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Himalayan Salt Cooking Tile & Canvas Bag

Speed to First Woot:
6m 29.004s
First Sucker:
kathylees
Last Wooter to Woot:
telliott215
Last Purchase:
2 months ago
Order Pace (rank):
Top 37% of Wine Woots
Top 21% of all Woots
Woots Sold (rank):
Top 13% of Wine Woots
Top 9% of all Woots

Purchaser Experience

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  • 12% one year old
  • 84% > one year old

Quantity Breakdown

  • 74% bought 1
  • 19% bought 2
  • 7% bought 3

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Quality Posts


Cesare


quality posts: 1594 Private Messages Cesare

Himalayan Salt Cooking Tile & Canvas Bag
$29.99 $49.99 40% off List Price
Product comes in a box suitable for gifting
Dimensions: 8" x 8" x 2"
Weight: 10.5 lbs

Website

-il Cesare
Sole Absolute Triple
Exalted High Tastemaster Supreme
“In the entire world there are only a few sounds that bring joy to all but the most jaded. One is the murmur of a kitten purring. Another is the thwack of a well-pitched baseball hitting a perfectly swung bat. And the third is the pop of a cork being pulled from a bottle of wine.” —George Taber

sheriff92


quality posts: 2 Private Messages sheriff92

(2) Designed 4 Life 8" x 4" x 2" Himalayan Salt Cooking Plates

http://wine.woot.com/offers/himalayan-salt-cooking-plates-2

on an old sale was 19.99 so for ten bucks more they dont cut the block in half and you get a carrying bag.

just an observation

conanthelibrarian


quality posts: 3340 Private Messages conanthelibrarian

Time to learn all about hoe to cook with a salt tile


Greshmahg


quality posts: 50 Private Messages Greshmahg

An 8x8 block is really only good for serving on, not so much cooking on unless you're cooking for one. There's simply not enough real estate to put much food on a block that size. You might be able to use it for 2 if you're doing a couple of filet mignons or something, but if you plan on doing much more than that at one point, I'd recommend spending the extra few bucks and getting an 8x12.

All that said, if you just want something that creates a dramatic presentation at the table, this might be a good buy. These blocks are particularly good when presenting seafood - crudo is especially enhanced by serving on salt.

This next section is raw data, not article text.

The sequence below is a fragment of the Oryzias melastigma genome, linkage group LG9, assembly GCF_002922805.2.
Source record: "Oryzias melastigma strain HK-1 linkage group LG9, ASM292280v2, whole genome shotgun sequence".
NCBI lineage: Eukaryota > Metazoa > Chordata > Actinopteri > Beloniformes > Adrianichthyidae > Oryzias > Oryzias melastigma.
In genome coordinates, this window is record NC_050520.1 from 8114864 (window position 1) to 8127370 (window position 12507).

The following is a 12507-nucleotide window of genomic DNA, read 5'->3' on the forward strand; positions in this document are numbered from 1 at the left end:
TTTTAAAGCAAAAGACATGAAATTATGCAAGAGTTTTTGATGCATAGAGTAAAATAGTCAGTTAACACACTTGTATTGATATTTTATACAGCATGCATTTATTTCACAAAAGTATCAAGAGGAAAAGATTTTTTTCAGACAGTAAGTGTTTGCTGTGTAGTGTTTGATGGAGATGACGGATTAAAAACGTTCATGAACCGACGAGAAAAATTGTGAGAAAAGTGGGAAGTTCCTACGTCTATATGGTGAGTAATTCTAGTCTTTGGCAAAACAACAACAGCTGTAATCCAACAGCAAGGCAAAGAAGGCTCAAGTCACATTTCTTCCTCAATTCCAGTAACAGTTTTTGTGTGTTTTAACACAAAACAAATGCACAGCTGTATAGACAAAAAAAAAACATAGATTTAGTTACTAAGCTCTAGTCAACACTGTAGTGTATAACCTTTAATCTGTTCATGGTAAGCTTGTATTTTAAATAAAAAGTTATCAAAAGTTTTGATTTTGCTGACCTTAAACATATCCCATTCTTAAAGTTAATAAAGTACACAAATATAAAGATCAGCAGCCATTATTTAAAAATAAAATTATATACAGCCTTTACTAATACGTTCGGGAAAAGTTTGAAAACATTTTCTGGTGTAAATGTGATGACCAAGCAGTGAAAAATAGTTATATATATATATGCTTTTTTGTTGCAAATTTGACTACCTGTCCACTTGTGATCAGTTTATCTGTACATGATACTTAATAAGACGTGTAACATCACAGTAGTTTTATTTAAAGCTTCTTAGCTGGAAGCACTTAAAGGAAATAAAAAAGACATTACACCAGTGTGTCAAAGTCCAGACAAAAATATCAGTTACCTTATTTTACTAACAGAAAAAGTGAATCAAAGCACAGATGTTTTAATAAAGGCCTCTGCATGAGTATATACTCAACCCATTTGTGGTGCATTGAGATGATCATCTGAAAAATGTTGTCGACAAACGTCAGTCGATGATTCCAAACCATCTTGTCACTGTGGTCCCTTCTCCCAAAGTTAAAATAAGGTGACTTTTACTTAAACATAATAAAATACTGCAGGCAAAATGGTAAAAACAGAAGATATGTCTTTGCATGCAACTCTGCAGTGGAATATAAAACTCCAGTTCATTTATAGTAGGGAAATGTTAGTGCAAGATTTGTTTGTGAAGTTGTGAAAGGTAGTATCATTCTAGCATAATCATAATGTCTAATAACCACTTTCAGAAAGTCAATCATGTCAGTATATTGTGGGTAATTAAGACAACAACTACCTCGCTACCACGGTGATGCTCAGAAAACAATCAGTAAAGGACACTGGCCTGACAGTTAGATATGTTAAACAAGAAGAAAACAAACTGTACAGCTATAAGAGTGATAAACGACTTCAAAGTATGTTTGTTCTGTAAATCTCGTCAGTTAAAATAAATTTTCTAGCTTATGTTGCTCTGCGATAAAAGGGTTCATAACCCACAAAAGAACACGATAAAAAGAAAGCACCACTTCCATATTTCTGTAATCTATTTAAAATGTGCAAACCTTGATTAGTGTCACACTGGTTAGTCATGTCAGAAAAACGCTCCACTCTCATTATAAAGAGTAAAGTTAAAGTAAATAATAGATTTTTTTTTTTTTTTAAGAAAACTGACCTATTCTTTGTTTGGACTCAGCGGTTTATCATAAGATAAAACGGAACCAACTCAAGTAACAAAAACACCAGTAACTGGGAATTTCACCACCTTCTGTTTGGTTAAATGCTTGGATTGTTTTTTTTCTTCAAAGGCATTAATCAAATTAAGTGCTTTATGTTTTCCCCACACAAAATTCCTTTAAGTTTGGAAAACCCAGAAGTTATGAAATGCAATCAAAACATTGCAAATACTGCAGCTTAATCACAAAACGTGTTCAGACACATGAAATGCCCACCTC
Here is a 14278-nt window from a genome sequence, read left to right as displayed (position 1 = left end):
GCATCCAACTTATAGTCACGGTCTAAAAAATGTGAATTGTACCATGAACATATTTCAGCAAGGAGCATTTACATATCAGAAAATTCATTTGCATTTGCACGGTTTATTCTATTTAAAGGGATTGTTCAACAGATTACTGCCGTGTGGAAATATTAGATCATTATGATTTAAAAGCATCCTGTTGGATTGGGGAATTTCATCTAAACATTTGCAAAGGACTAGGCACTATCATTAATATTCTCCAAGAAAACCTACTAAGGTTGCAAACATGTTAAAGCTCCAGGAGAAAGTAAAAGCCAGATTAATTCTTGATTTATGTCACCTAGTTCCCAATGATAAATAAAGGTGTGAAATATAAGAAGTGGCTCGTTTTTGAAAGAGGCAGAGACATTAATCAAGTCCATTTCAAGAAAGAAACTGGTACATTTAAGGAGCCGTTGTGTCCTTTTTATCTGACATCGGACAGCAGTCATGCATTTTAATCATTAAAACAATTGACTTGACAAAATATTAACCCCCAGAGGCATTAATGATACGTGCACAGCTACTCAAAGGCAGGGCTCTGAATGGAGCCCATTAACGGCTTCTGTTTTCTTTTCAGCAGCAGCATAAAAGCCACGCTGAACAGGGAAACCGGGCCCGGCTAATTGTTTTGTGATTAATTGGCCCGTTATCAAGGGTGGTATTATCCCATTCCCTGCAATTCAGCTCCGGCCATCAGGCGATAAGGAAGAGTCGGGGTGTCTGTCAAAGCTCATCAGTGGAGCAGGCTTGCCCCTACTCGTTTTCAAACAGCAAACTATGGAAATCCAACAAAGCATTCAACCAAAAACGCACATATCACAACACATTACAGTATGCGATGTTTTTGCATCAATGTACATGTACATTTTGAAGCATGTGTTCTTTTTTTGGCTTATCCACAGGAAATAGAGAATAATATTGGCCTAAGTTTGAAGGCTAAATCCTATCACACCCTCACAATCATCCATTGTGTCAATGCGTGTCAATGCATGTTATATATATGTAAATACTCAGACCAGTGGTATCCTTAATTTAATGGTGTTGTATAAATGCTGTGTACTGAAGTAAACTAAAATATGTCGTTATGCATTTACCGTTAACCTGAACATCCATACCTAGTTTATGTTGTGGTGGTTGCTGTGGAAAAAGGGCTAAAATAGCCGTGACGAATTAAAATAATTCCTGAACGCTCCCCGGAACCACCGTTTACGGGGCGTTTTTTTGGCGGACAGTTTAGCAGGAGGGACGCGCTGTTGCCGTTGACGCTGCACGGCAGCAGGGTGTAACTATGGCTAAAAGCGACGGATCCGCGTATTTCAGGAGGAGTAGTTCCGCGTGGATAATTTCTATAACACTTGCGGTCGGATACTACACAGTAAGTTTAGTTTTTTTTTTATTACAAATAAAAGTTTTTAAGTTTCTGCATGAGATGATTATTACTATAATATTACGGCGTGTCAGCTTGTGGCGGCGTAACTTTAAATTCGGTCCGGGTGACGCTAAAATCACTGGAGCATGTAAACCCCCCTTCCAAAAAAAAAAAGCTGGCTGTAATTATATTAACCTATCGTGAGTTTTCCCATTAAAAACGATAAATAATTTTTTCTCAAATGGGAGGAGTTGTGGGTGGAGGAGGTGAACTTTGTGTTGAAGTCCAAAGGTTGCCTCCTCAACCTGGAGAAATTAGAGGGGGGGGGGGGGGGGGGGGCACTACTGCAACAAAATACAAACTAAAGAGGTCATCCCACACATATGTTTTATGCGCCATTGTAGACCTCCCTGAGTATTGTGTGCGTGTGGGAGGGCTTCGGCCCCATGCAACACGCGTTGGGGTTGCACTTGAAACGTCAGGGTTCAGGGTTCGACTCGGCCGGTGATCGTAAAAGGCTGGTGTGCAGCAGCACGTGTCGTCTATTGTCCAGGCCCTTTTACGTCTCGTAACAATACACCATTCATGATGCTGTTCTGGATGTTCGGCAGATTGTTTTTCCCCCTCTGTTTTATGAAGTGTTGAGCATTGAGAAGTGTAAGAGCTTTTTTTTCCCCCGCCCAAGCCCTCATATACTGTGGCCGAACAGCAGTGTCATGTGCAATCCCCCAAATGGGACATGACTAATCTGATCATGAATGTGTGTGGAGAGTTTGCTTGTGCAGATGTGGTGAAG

blaxthos


quality posts: 6 Private Messages blaxthos

Found a larger (but thinner) block (8" x 12" x 1½") on Sur la table for a few bucks less. No carrying bag, but probably worth it for the extra length.


/blaxthos

Cyradia


quality posts: 29 Private Messages Cyradia

I've made a similar post (with more detail) on previous offerings, but a few things to keep in mind...

My experience suggests they crack very easily in shipping. I bought from Amazon and it took two or three tries to get me my order in tact, despite a lot of bubble wrap. The concern here is you get a crack through the middle you may or may not even be able to see...and it explodes the first time you heat it up. Consider (a) woot's return customer service and track record and (b) heating it up immediately after receiving to see if you have a good block. Google how to do that...the basic idea is to heat it up the first time VERY SLOWLY.

They take a long time to heat up. I was doing this on a propane grill and it seemed asinine to waste about 45-60 minutes of propane to heat my salt block in order to seer something for a few minutes on it. I couldn't tell much flavor difference except that my food tasted salty. Pretty sure I couldn't tell the difference between food cooked on it and just food grilled well sprinkled heavily with salt. Your mileage may vary.

All of that said, I don't regret the purchase. I find I mainly use it for serving cheese trays at parties. Pop in the fridge the day before and it makes a pretty tray + keeps the cheese cool for hours sitting out. I get compliments every time I use it. It does take up a lot of kitchen cabinet space thought for a gadget I probably only use 4 times a year and you have to think of using it in advance so it's chilled.